The picture shows the main reason for not having a conventional stuffing box as they leak and water/rust/corrosion in the bilge.* Where as a drippless, the bilge is completely dry.* I took one look at the Eagle bilge with the water when we bought her and said that simply has to go.* That is one of the first things I look at when checking the engine room on our boat or any boat.* Is the bilge dry?

I noticed the newer SS collar has 4 set screws were as the oler one we have has only one, so the collar slipping on the shaft has been taken care of, but I would still run a bead of calking in case the O rings leak.***
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Old 10-18-2009, 06:47 AM   #28
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RE: Stuffing box question/can of worms

"The picture shows the main reason for not having a conventional stuffing box as they leak and water/rust/corrosion in the bilge. "



This is mostly correct UNTIL the more modern Gore and other materials were marketed.

Now your 1905 antique stuffing box can be packed with modern material that runs with a dry bilge , even underway , lower shaft temperature than even tefflon, and far less chance of a scored shaft from flaking being captured by the antique packing.

"Where as a drippless, the bilge is completely dry."

However the danger of a failed rubber part or other mechanical mishap may allow MORE WATER to enter the boat than most Pairs of bilge pumps can handle.

As a firm believer in KISS , the thought that my boat might be on the bottom is worth the extra cost of a less than disasteriouus failure mode.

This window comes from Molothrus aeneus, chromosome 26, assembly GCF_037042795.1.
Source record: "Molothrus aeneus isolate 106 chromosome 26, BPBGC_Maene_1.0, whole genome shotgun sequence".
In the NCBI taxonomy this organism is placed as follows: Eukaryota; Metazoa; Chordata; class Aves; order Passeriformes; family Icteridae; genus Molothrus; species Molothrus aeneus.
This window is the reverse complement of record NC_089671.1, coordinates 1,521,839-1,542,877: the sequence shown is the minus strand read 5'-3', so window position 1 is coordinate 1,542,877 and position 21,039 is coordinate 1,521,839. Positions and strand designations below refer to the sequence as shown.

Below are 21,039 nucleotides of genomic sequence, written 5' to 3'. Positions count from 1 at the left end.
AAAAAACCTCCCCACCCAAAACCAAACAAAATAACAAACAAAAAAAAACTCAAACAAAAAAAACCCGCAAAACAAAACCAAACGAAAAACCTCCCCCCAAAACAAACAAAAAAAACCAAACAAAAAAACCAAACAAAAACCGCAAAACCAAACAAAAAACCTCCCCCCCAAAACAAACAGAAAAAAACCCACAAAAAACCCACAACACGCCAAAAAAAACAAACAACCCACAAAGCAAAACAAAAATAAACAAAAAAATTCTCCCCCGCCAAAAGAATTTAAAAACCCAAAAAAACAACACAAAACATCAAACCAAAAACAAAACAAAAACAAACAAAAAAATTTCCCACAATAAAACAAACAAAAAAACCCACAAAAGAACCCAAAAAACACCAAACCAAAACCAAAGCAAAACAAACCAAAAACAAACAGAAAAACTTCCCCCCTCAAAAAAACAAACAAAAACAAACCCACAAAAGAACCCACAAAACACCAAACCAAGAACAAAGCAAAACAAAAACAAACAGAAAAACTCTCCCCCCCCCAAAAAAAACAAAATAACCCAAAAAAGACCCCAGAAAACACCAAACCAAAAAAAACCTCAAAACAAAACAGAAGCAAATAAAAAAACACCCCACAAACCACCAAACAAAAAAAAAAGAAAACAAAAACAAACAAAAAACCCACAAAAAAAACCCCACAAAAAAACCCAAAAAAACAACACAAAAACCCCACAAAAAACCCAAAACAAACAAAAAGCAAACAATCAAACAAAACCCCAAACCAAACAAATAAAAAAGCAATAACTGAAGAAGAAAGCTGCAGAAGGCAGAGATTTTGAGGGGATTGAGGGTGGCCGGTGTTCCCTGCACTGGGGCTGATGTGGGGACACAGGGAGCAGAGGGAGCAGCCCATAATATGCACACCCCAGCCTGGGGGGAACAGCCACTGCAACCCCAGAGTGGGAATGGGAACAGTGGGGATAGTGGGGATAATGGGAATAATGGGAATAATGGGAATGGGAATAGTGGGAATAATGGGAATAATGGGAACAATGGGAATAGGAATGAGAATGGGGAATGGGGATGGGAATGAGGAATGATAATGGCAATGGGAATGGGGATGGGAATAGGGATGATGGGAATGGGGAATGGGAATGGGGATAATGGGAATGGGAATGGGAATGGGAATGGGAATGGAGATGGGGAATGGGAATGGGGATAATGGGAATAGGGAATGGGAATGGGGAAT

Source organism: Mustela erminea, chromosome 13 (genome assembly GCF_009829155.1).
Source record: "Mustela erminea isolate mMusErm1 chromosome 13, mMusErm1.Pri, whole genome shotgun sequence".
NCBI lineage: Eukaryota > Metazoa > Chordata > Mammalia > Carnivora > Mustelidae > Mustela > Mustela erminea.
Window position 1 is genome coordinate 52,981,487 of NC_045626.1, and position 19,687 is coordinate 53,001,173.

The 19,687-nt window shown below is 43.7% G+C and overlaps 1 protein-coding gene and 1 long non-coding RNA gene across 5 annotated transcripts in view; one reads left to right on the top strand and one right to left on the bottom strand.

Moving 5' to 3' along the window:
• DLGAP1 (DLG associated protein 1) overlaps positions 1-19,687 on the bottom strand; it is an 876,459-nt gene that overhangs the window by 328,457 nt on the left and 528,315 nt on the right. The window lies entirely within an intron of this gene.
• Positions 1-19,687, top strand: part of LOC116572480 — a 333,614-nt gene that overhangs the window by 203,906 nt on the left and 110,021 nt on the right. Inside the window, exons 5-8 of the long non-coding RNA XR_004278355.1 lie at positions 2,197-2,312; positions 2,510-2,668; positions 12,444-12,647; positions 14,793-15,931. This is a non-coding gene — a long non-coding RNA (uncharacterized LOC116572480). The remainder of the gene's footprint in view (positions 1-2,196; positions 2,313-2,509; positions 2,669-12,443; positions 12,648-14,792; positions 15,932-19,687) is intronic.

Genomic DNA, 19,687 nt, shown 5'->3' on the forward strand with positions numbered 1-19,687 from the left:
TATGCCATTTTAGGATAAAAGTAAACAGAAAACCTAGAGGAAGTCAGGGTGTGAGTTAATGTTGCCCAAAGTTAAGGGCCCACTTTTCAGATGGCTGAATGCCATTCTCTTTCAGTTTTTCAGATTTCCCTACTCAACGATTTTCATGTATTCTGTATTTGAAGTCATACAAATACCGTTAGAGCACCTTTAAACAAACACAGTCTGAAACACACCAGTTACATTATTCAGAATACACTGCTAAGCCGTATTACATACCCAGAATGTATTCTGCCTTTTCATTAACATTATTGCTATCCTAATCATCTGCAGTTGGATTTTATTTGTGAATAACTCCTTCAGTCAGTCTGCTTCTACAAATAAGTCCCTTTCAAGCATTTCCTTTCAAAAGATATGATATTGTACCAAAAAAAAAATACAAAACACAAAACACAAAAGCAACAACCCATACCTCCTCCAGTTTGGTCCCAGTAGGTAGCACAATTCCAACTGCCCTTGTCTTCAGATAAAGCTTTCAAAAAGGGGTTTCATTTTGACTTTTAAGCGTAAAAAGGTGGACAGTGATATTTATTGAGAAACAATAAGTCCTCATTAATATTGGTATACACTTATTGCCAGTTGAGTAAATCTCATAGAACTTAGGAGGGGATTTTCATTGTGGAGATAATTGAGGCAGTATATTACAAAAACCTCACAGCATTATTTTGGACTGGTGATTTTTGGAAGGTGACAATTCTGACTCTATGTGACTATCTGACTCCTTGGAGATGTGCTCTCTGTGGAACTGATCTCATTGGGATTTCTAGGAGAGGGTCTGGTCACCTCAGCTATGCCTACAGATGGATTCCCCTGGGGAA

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Old 10-18-2009, 07:00 AM   #29
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RE: Stuffing box question/can of worms

Quote:
FF wrote:
This is mostly correct UNTIL the more modern Gore and other materials were marketed.

Now your 1905 antique stuffing box can be packed with modern material that runs with a dry bilge , even underway , lower shaft temperature than even tefflon, and far less chance of a scored shaft from flaking being captured by the antique packing.
FWIW, I used the Gore packing material this season, and it certainly seems to work as advertised and as FF describes.* Once I got everything adjusted correctly I had no drips and, according to the IR gun, the shaft and packing gland never goes above 105 degrees. Which is probably little above ambient temp in the engine room on the Chesapeake in the summer when the air temps are in the 90s and the water temps in the mid/upper 70s.



*
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Old 10-18-2009, 12:22 PM   #30
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RE: Stuffing box question/can of worms

I'm always curious when I read posts from people who say their packing glands never get above 105 or whatever degrees, or that they are hot but not real hot. This is obviously a normal situation for their boat. Our boat has conventional packing glands with flax packing. Once they are properly adjusted--- a very slow drip when running, maybe one every three or four minutes--- and no drips at all when stationary, they run dead cold to the touch. I haven't measured the temperature so I can't give a degree number, but by feel they are as cold as the seacocks feeding the engines. The single-engine GB we chartered before buying our own boat was the same way. So why the apparent large differences in the running temperatures of packing glands of the same basic type?
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Old 10-18-2009, 12:59 PM   #31